Impacts on a Macroeconomic Level (this looks at the whole economy in terms of employment, growth and inflation etc.)
Kenya’s growth suffered a low 5.6% in 2014 when it could easily be around 7-8%, whilst creating jobs along the way. This was because corruption was capping the extent to which the economy could grow and diverting money away from public services.
Corruption also impacts the economy from decreased tax revenues, as corrupt officials, individuals or firms evade taxes/fines in return for bribes, which instead of contributing to the government’s public purse, fuels the hidden economy.
In terms of education there was a major corruption scandal in the education system in Kenya where 4.2 billion shillings ($46 million) went missing from the Ministry of Education. The UK which contributed about $77 million to Kenya’s free primary education program, demanded a refund of its money and the British High Commissioner to Kenya at the time, stated significant reforms would be needed before the UK would consider contributing to such funds.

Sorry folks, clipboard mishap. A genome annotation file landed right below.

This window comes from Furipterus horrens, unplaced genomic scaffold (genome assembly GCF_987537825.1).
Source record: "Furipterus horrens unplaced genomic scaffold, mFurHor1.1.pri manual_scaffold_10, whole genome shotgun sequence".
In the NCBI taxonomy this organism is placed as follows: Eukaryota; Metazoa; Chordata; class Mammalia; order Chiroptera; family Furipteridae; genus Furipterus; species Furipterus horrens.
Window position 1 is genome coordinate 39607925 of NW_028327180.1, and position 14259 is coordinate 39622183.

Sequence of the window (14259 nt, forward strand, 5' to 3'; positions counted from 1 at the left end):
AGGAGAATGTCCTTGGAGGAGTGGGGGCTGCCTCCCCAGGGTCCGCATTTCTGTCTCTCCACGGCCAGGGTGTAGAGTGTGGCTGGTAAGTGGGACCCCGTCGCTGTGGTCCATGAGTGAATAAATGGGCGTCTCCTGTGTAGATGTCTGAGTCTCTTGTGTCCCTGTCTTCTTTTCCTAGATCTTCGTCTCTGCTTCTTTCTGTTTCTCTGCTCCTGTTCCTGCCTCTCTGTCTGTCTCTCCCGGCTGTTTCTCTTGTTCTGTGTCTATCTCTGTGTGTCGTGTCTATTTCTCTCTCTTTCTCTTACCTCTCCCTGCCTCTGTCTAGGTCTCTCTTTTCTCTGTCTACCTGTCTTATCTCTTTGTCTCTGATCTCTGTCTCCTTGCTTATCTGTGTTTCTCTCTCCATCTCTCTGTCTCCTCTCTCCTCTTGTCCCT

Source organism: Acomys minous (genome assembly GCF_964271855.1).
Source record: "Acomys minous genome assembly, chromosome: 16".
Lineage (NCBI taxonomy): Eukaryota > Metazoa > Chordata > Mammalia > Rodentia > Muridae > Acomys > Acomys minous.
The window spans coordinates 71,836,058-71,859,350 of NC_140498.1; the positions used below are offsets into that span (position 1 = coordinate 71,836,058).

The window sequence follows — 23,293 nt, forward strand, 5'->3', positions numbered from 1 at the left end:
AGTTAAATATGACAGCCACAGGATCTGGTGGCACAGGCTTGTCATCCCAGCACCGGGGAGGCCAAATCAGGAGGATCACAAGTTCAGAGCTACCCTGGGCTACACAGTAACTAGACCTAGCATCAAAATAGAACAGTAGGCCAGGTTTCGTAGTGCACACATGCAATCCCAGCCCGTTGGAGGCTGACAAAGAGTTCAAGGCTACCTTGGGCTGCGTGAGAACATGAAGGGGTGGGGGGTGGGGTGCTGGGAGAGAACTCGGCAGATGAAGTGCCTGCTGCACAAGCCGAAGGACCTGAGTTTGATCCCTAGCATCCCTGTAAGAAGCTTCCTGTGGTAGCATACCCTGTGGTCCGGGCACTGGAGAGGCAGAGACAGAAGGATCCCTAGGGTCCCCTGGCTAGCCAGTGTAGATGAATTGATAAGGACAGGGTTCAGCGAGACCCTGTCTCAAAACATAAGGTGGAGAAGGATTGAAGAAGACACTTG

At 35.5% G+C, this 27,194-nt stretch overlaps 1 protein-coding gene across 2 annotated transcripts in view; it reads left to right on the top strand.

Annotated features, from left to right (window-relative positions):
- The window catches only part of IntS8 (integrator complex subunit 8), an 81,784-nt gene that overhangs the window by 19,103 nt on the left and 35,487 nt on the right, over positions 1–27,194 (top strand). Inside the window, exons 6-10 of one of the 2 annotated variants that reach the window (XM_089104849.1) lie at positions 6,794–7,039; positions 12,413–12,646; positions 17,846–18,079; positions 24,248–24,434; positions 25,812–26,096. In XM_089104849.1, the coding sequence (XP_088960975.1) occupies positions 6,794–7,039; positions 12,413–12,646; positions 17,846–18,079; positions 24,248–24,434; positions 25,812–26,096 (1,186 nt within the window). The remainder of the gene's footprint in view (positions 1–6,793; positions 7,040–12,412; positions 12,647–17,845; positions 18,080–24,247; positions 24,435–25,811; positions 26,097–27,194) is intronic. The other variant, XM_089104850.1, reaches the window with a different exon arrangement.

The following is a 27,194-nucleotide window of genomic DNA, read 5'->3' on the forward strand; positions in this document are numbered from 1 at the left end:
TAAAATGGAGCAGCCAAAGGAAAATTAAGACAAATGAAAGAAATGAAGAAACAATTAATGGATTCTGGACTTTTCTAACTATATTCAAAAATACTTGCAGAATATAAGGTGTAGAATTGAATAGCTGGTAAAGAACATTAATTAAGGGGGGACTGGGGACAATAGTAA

Poor schooling has resulted from this lack of investment meaning many of those leaving school are not equipped with sufficient skills exacerbating unemployment.
At a macro level it is clear that corruption is clearly causing poverty since money is being diverted from Kenya and its people.
On the face of it, it may seem that foreign aid is the best way to reduce poverty in Kenya and eliminate corruption; however, it can actually exacerbate the problem at hand. In the past fifty years, over $1 trillion in development related aid has been transferred from rich countries to Africa and this has had little effect. Economists like Dambisa Moyo argue for an aid free world although in reality this would be unfeasible and what’s actually needed is more efficient aid.